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Scientific Article - An In Vivo Time-Exposure Investigation

AN IN VIVO HUMAN TIME-EXPOSURE INVESTIGATION OF

A COMMERCIAL SILVER NANO-PARTICLE SOLUTION. M. A.

M. A. Munger, P. Radwanski, G. J. Stoddard, A. Shaaban, D. Grainger, G.Yost

University of Utah, SLC, UT.

 

BACKGROUND:,The biodistribution, bioprocessing and possible toxicity of silver

nanoparticles is receiving increasing attention in human health through greater

exposures.

 

METHODS:,To understand whether these concerns are justified, we prospectively

studied 3-, 7-, and 14-day exposures to an American Biotech Laboratory 10-ppm

(15 ml/day) silver solution in a doubleblind, controlled, cross-over phase design.

Healthy volunteer subjects (36, 12 each time-exposure), underwent complete

metabolic, blood and platelet count, urinalysis tests, sputum hyperresponsiveness

and inflammation evaluation, physical examinations, vital sign measurements,

and magnetic resonance imaging of the chest and abdomen at baseline and end

of each phase. Diet was not controlled. Silver serum and urine quantization was

determined by inductively coupled plasma mass spectrometry (NMS Labs).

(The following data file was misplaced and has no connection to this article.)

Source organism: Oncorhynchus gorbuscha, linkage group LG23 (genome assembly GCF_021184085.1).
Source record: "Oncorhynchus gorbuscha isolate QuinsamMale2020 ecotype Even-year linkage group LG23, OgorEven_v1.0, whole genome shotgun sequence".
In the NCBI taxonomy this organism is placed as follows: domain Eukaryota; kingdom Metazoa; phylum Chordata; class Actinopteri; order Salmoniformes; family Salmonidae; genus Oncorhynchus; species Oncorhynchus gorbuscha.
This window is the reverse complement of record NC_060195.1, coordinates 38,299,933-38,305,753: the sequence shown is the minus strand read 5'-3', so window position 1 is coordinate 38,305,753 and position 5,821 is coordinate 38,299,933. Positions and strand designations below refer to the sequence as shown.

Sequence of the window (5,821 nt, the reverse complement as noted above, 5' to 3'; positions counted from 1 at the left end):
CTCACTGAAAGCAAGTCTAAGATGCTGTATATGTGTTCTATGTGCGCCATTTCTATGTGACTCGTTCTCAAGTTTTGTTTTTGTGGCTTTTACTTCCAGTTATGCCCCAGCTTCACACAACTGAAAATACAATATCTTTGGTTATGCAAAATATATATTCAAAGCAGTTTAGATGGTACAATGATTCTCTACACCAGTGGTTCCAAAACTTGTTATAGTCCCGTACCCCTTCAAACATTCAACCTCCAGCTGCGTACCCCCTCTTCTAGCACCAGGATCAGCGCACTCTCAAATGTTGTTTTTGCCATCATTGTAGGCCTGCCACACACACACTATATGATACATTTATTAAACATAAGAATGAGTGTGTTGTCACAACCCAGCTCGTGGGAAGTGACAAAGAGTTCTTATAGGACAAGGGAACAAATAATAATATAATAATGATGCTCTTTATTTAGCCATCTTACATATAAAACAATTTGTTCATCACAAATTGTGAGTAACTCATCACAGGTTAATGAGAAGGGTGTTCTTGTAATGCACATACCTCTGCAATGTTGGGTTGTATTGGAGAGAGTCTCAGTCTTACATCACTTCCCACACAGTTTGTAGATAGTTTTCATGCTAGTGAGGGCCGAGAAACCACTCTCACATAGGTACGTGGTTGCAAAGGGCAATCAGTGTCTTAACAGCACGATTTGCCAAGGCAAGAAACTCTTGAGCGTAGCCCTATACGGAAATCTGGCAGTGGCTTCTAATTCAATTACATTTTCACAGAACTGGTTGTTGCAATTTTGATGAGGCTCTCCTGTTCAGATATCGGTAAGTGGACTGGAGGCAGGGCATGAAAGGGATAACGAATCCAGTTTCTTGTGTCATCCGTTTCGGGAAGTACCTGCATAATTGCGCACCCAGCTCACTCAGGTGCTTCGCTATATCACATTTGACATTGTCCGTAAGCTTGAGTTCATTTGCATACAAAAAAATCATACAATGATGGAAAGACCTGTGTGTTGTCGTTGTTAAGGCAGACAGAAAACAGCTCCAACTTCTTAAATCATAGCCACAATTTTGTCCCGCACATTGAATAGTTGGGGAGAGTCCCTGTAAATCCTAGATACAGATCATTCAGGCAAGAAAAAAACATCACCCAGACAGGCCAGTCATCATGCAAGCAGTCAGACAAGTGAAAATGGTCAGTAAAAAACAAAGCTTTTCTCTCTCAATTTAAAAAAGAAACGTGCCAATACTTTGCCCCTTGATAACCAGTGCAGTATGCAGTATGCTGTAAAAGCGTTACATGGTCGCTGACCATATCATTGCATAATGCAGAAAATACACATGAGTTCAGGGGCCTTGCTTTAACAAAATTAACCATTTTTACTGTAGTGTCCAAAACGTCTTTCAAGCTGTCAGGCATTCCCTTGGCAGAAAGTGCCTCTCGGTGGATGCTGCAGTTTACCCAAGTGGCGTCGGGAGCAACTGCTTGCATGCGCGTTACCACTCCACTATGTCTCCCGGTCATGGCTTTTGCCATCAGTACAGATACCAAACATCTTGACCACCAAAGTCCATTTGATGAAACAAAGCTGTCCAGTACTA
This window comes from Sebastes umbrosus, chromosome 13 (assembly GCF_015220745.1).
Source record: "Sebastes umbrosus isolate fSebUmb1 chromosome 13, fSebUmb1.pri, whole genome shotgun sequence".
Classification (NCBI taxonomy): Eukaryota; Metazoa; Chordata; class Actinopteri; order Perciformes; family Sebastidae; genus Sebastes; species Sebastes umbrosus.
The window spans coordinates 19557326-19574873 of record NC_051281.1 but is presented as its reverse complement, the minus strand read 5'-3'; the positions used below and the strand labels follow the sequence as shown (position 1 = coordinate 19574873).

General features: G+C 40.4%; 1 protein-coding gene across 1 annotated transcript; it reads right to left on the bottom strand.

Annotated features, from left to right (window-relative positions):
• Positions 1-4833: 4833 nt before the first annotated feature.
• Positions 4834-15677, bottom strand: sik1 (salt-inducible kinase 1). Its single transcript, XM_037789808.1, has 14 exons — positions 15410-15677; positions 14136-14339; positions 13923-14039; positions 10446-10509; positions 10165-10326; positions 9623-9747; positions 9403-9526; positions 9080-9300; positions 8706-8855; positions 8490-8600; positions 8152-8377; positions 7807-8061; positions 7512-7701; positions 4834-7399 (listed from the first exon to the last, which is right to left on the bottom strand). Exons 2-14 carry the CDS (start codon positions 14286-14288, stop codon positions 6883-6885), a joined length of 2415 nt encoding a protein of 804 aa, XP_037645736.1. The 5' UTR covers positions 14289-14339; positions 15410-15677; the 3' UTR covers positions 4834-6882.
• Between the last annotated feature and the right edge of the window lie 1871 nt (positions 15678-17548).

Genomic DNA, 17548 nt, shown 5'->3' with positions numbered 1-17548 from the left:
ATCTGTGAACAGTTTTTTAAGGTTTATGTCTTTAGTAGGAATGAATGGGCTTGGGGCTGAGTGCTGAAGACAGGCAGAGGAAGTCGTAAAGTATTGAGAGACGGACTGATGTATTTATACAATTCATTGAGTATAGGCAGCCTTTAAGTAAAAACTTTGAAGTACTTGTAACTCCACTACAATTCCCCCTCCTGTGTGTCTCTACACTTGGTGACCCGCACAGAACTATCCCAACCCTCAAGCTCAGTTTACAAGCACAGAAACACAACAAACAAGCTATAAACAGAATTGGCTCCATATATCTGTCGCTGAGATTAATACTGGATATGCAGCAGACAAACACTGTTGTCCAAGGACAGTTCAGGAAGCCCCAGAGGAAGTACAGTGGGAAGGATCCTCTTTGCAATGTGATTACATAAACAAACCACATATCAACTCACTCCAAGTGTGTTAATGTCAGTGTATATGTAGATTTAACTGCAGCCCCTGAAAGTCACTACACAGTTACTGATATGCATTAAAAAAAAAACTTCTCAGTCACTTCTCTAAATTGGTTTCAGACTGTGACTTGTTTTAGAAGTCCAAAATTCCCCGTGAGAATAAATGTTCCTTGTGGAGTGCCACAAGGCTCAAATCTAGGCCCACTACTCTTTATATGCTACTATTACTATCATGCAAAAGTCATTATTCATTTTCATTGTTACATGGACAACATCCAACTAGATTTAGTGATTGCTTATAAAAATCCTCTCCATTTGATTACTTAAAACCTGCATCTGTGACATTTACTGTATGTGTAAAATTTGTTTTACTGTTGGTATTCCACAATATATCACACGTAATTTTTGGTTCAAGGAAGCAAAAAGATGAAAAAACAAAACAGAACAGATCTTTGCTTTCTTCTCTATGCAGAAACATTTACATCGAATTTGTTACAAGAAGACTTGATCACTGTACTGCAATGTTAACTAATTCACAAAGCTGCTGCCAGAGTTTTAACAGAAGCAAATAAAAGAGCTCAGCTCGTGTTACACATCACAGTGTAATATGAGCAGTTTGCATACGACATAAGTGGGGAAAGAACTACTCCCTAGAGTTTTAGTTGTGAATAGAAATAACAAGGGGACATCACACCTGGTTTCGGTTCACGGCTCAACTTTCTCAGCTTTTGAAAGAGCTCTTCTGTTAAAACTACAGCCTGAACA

Significance in individual laboratory values was determined by any value being 2 x

ULN or 4 SD from the mean and by clinical judgment. Mixed effects linear and

logistic regression models compared the mean effect to the normal reference

range control limits. MRI morphology changes were qualitatively described.

 

RESULTS:,No clinically important changes in any metabolic, hematologic, or

urinalysis measure identified were determined. No morphological (or structural)

changes were detected in the lungs, heart (cardiac function) or abdominal organs.

No changes were noted in sputum reactive oxygen species or in pro-inflammatory

cytokines.

 

CONCLUSION:,In'vivo oral exposure of a commercial 10-ppm silver nano-particle

solution over 3-, 7-, and 14-day exposures does not exhibit clinically important

changes in metabolic, hematologic, urine, vital sign changes, physical findings or

imaging changes visualized by MRI. Further study of increasing time-exposure,

dose, and additional organ systems, including cytochrome P-450 enzymes, is

warranted.

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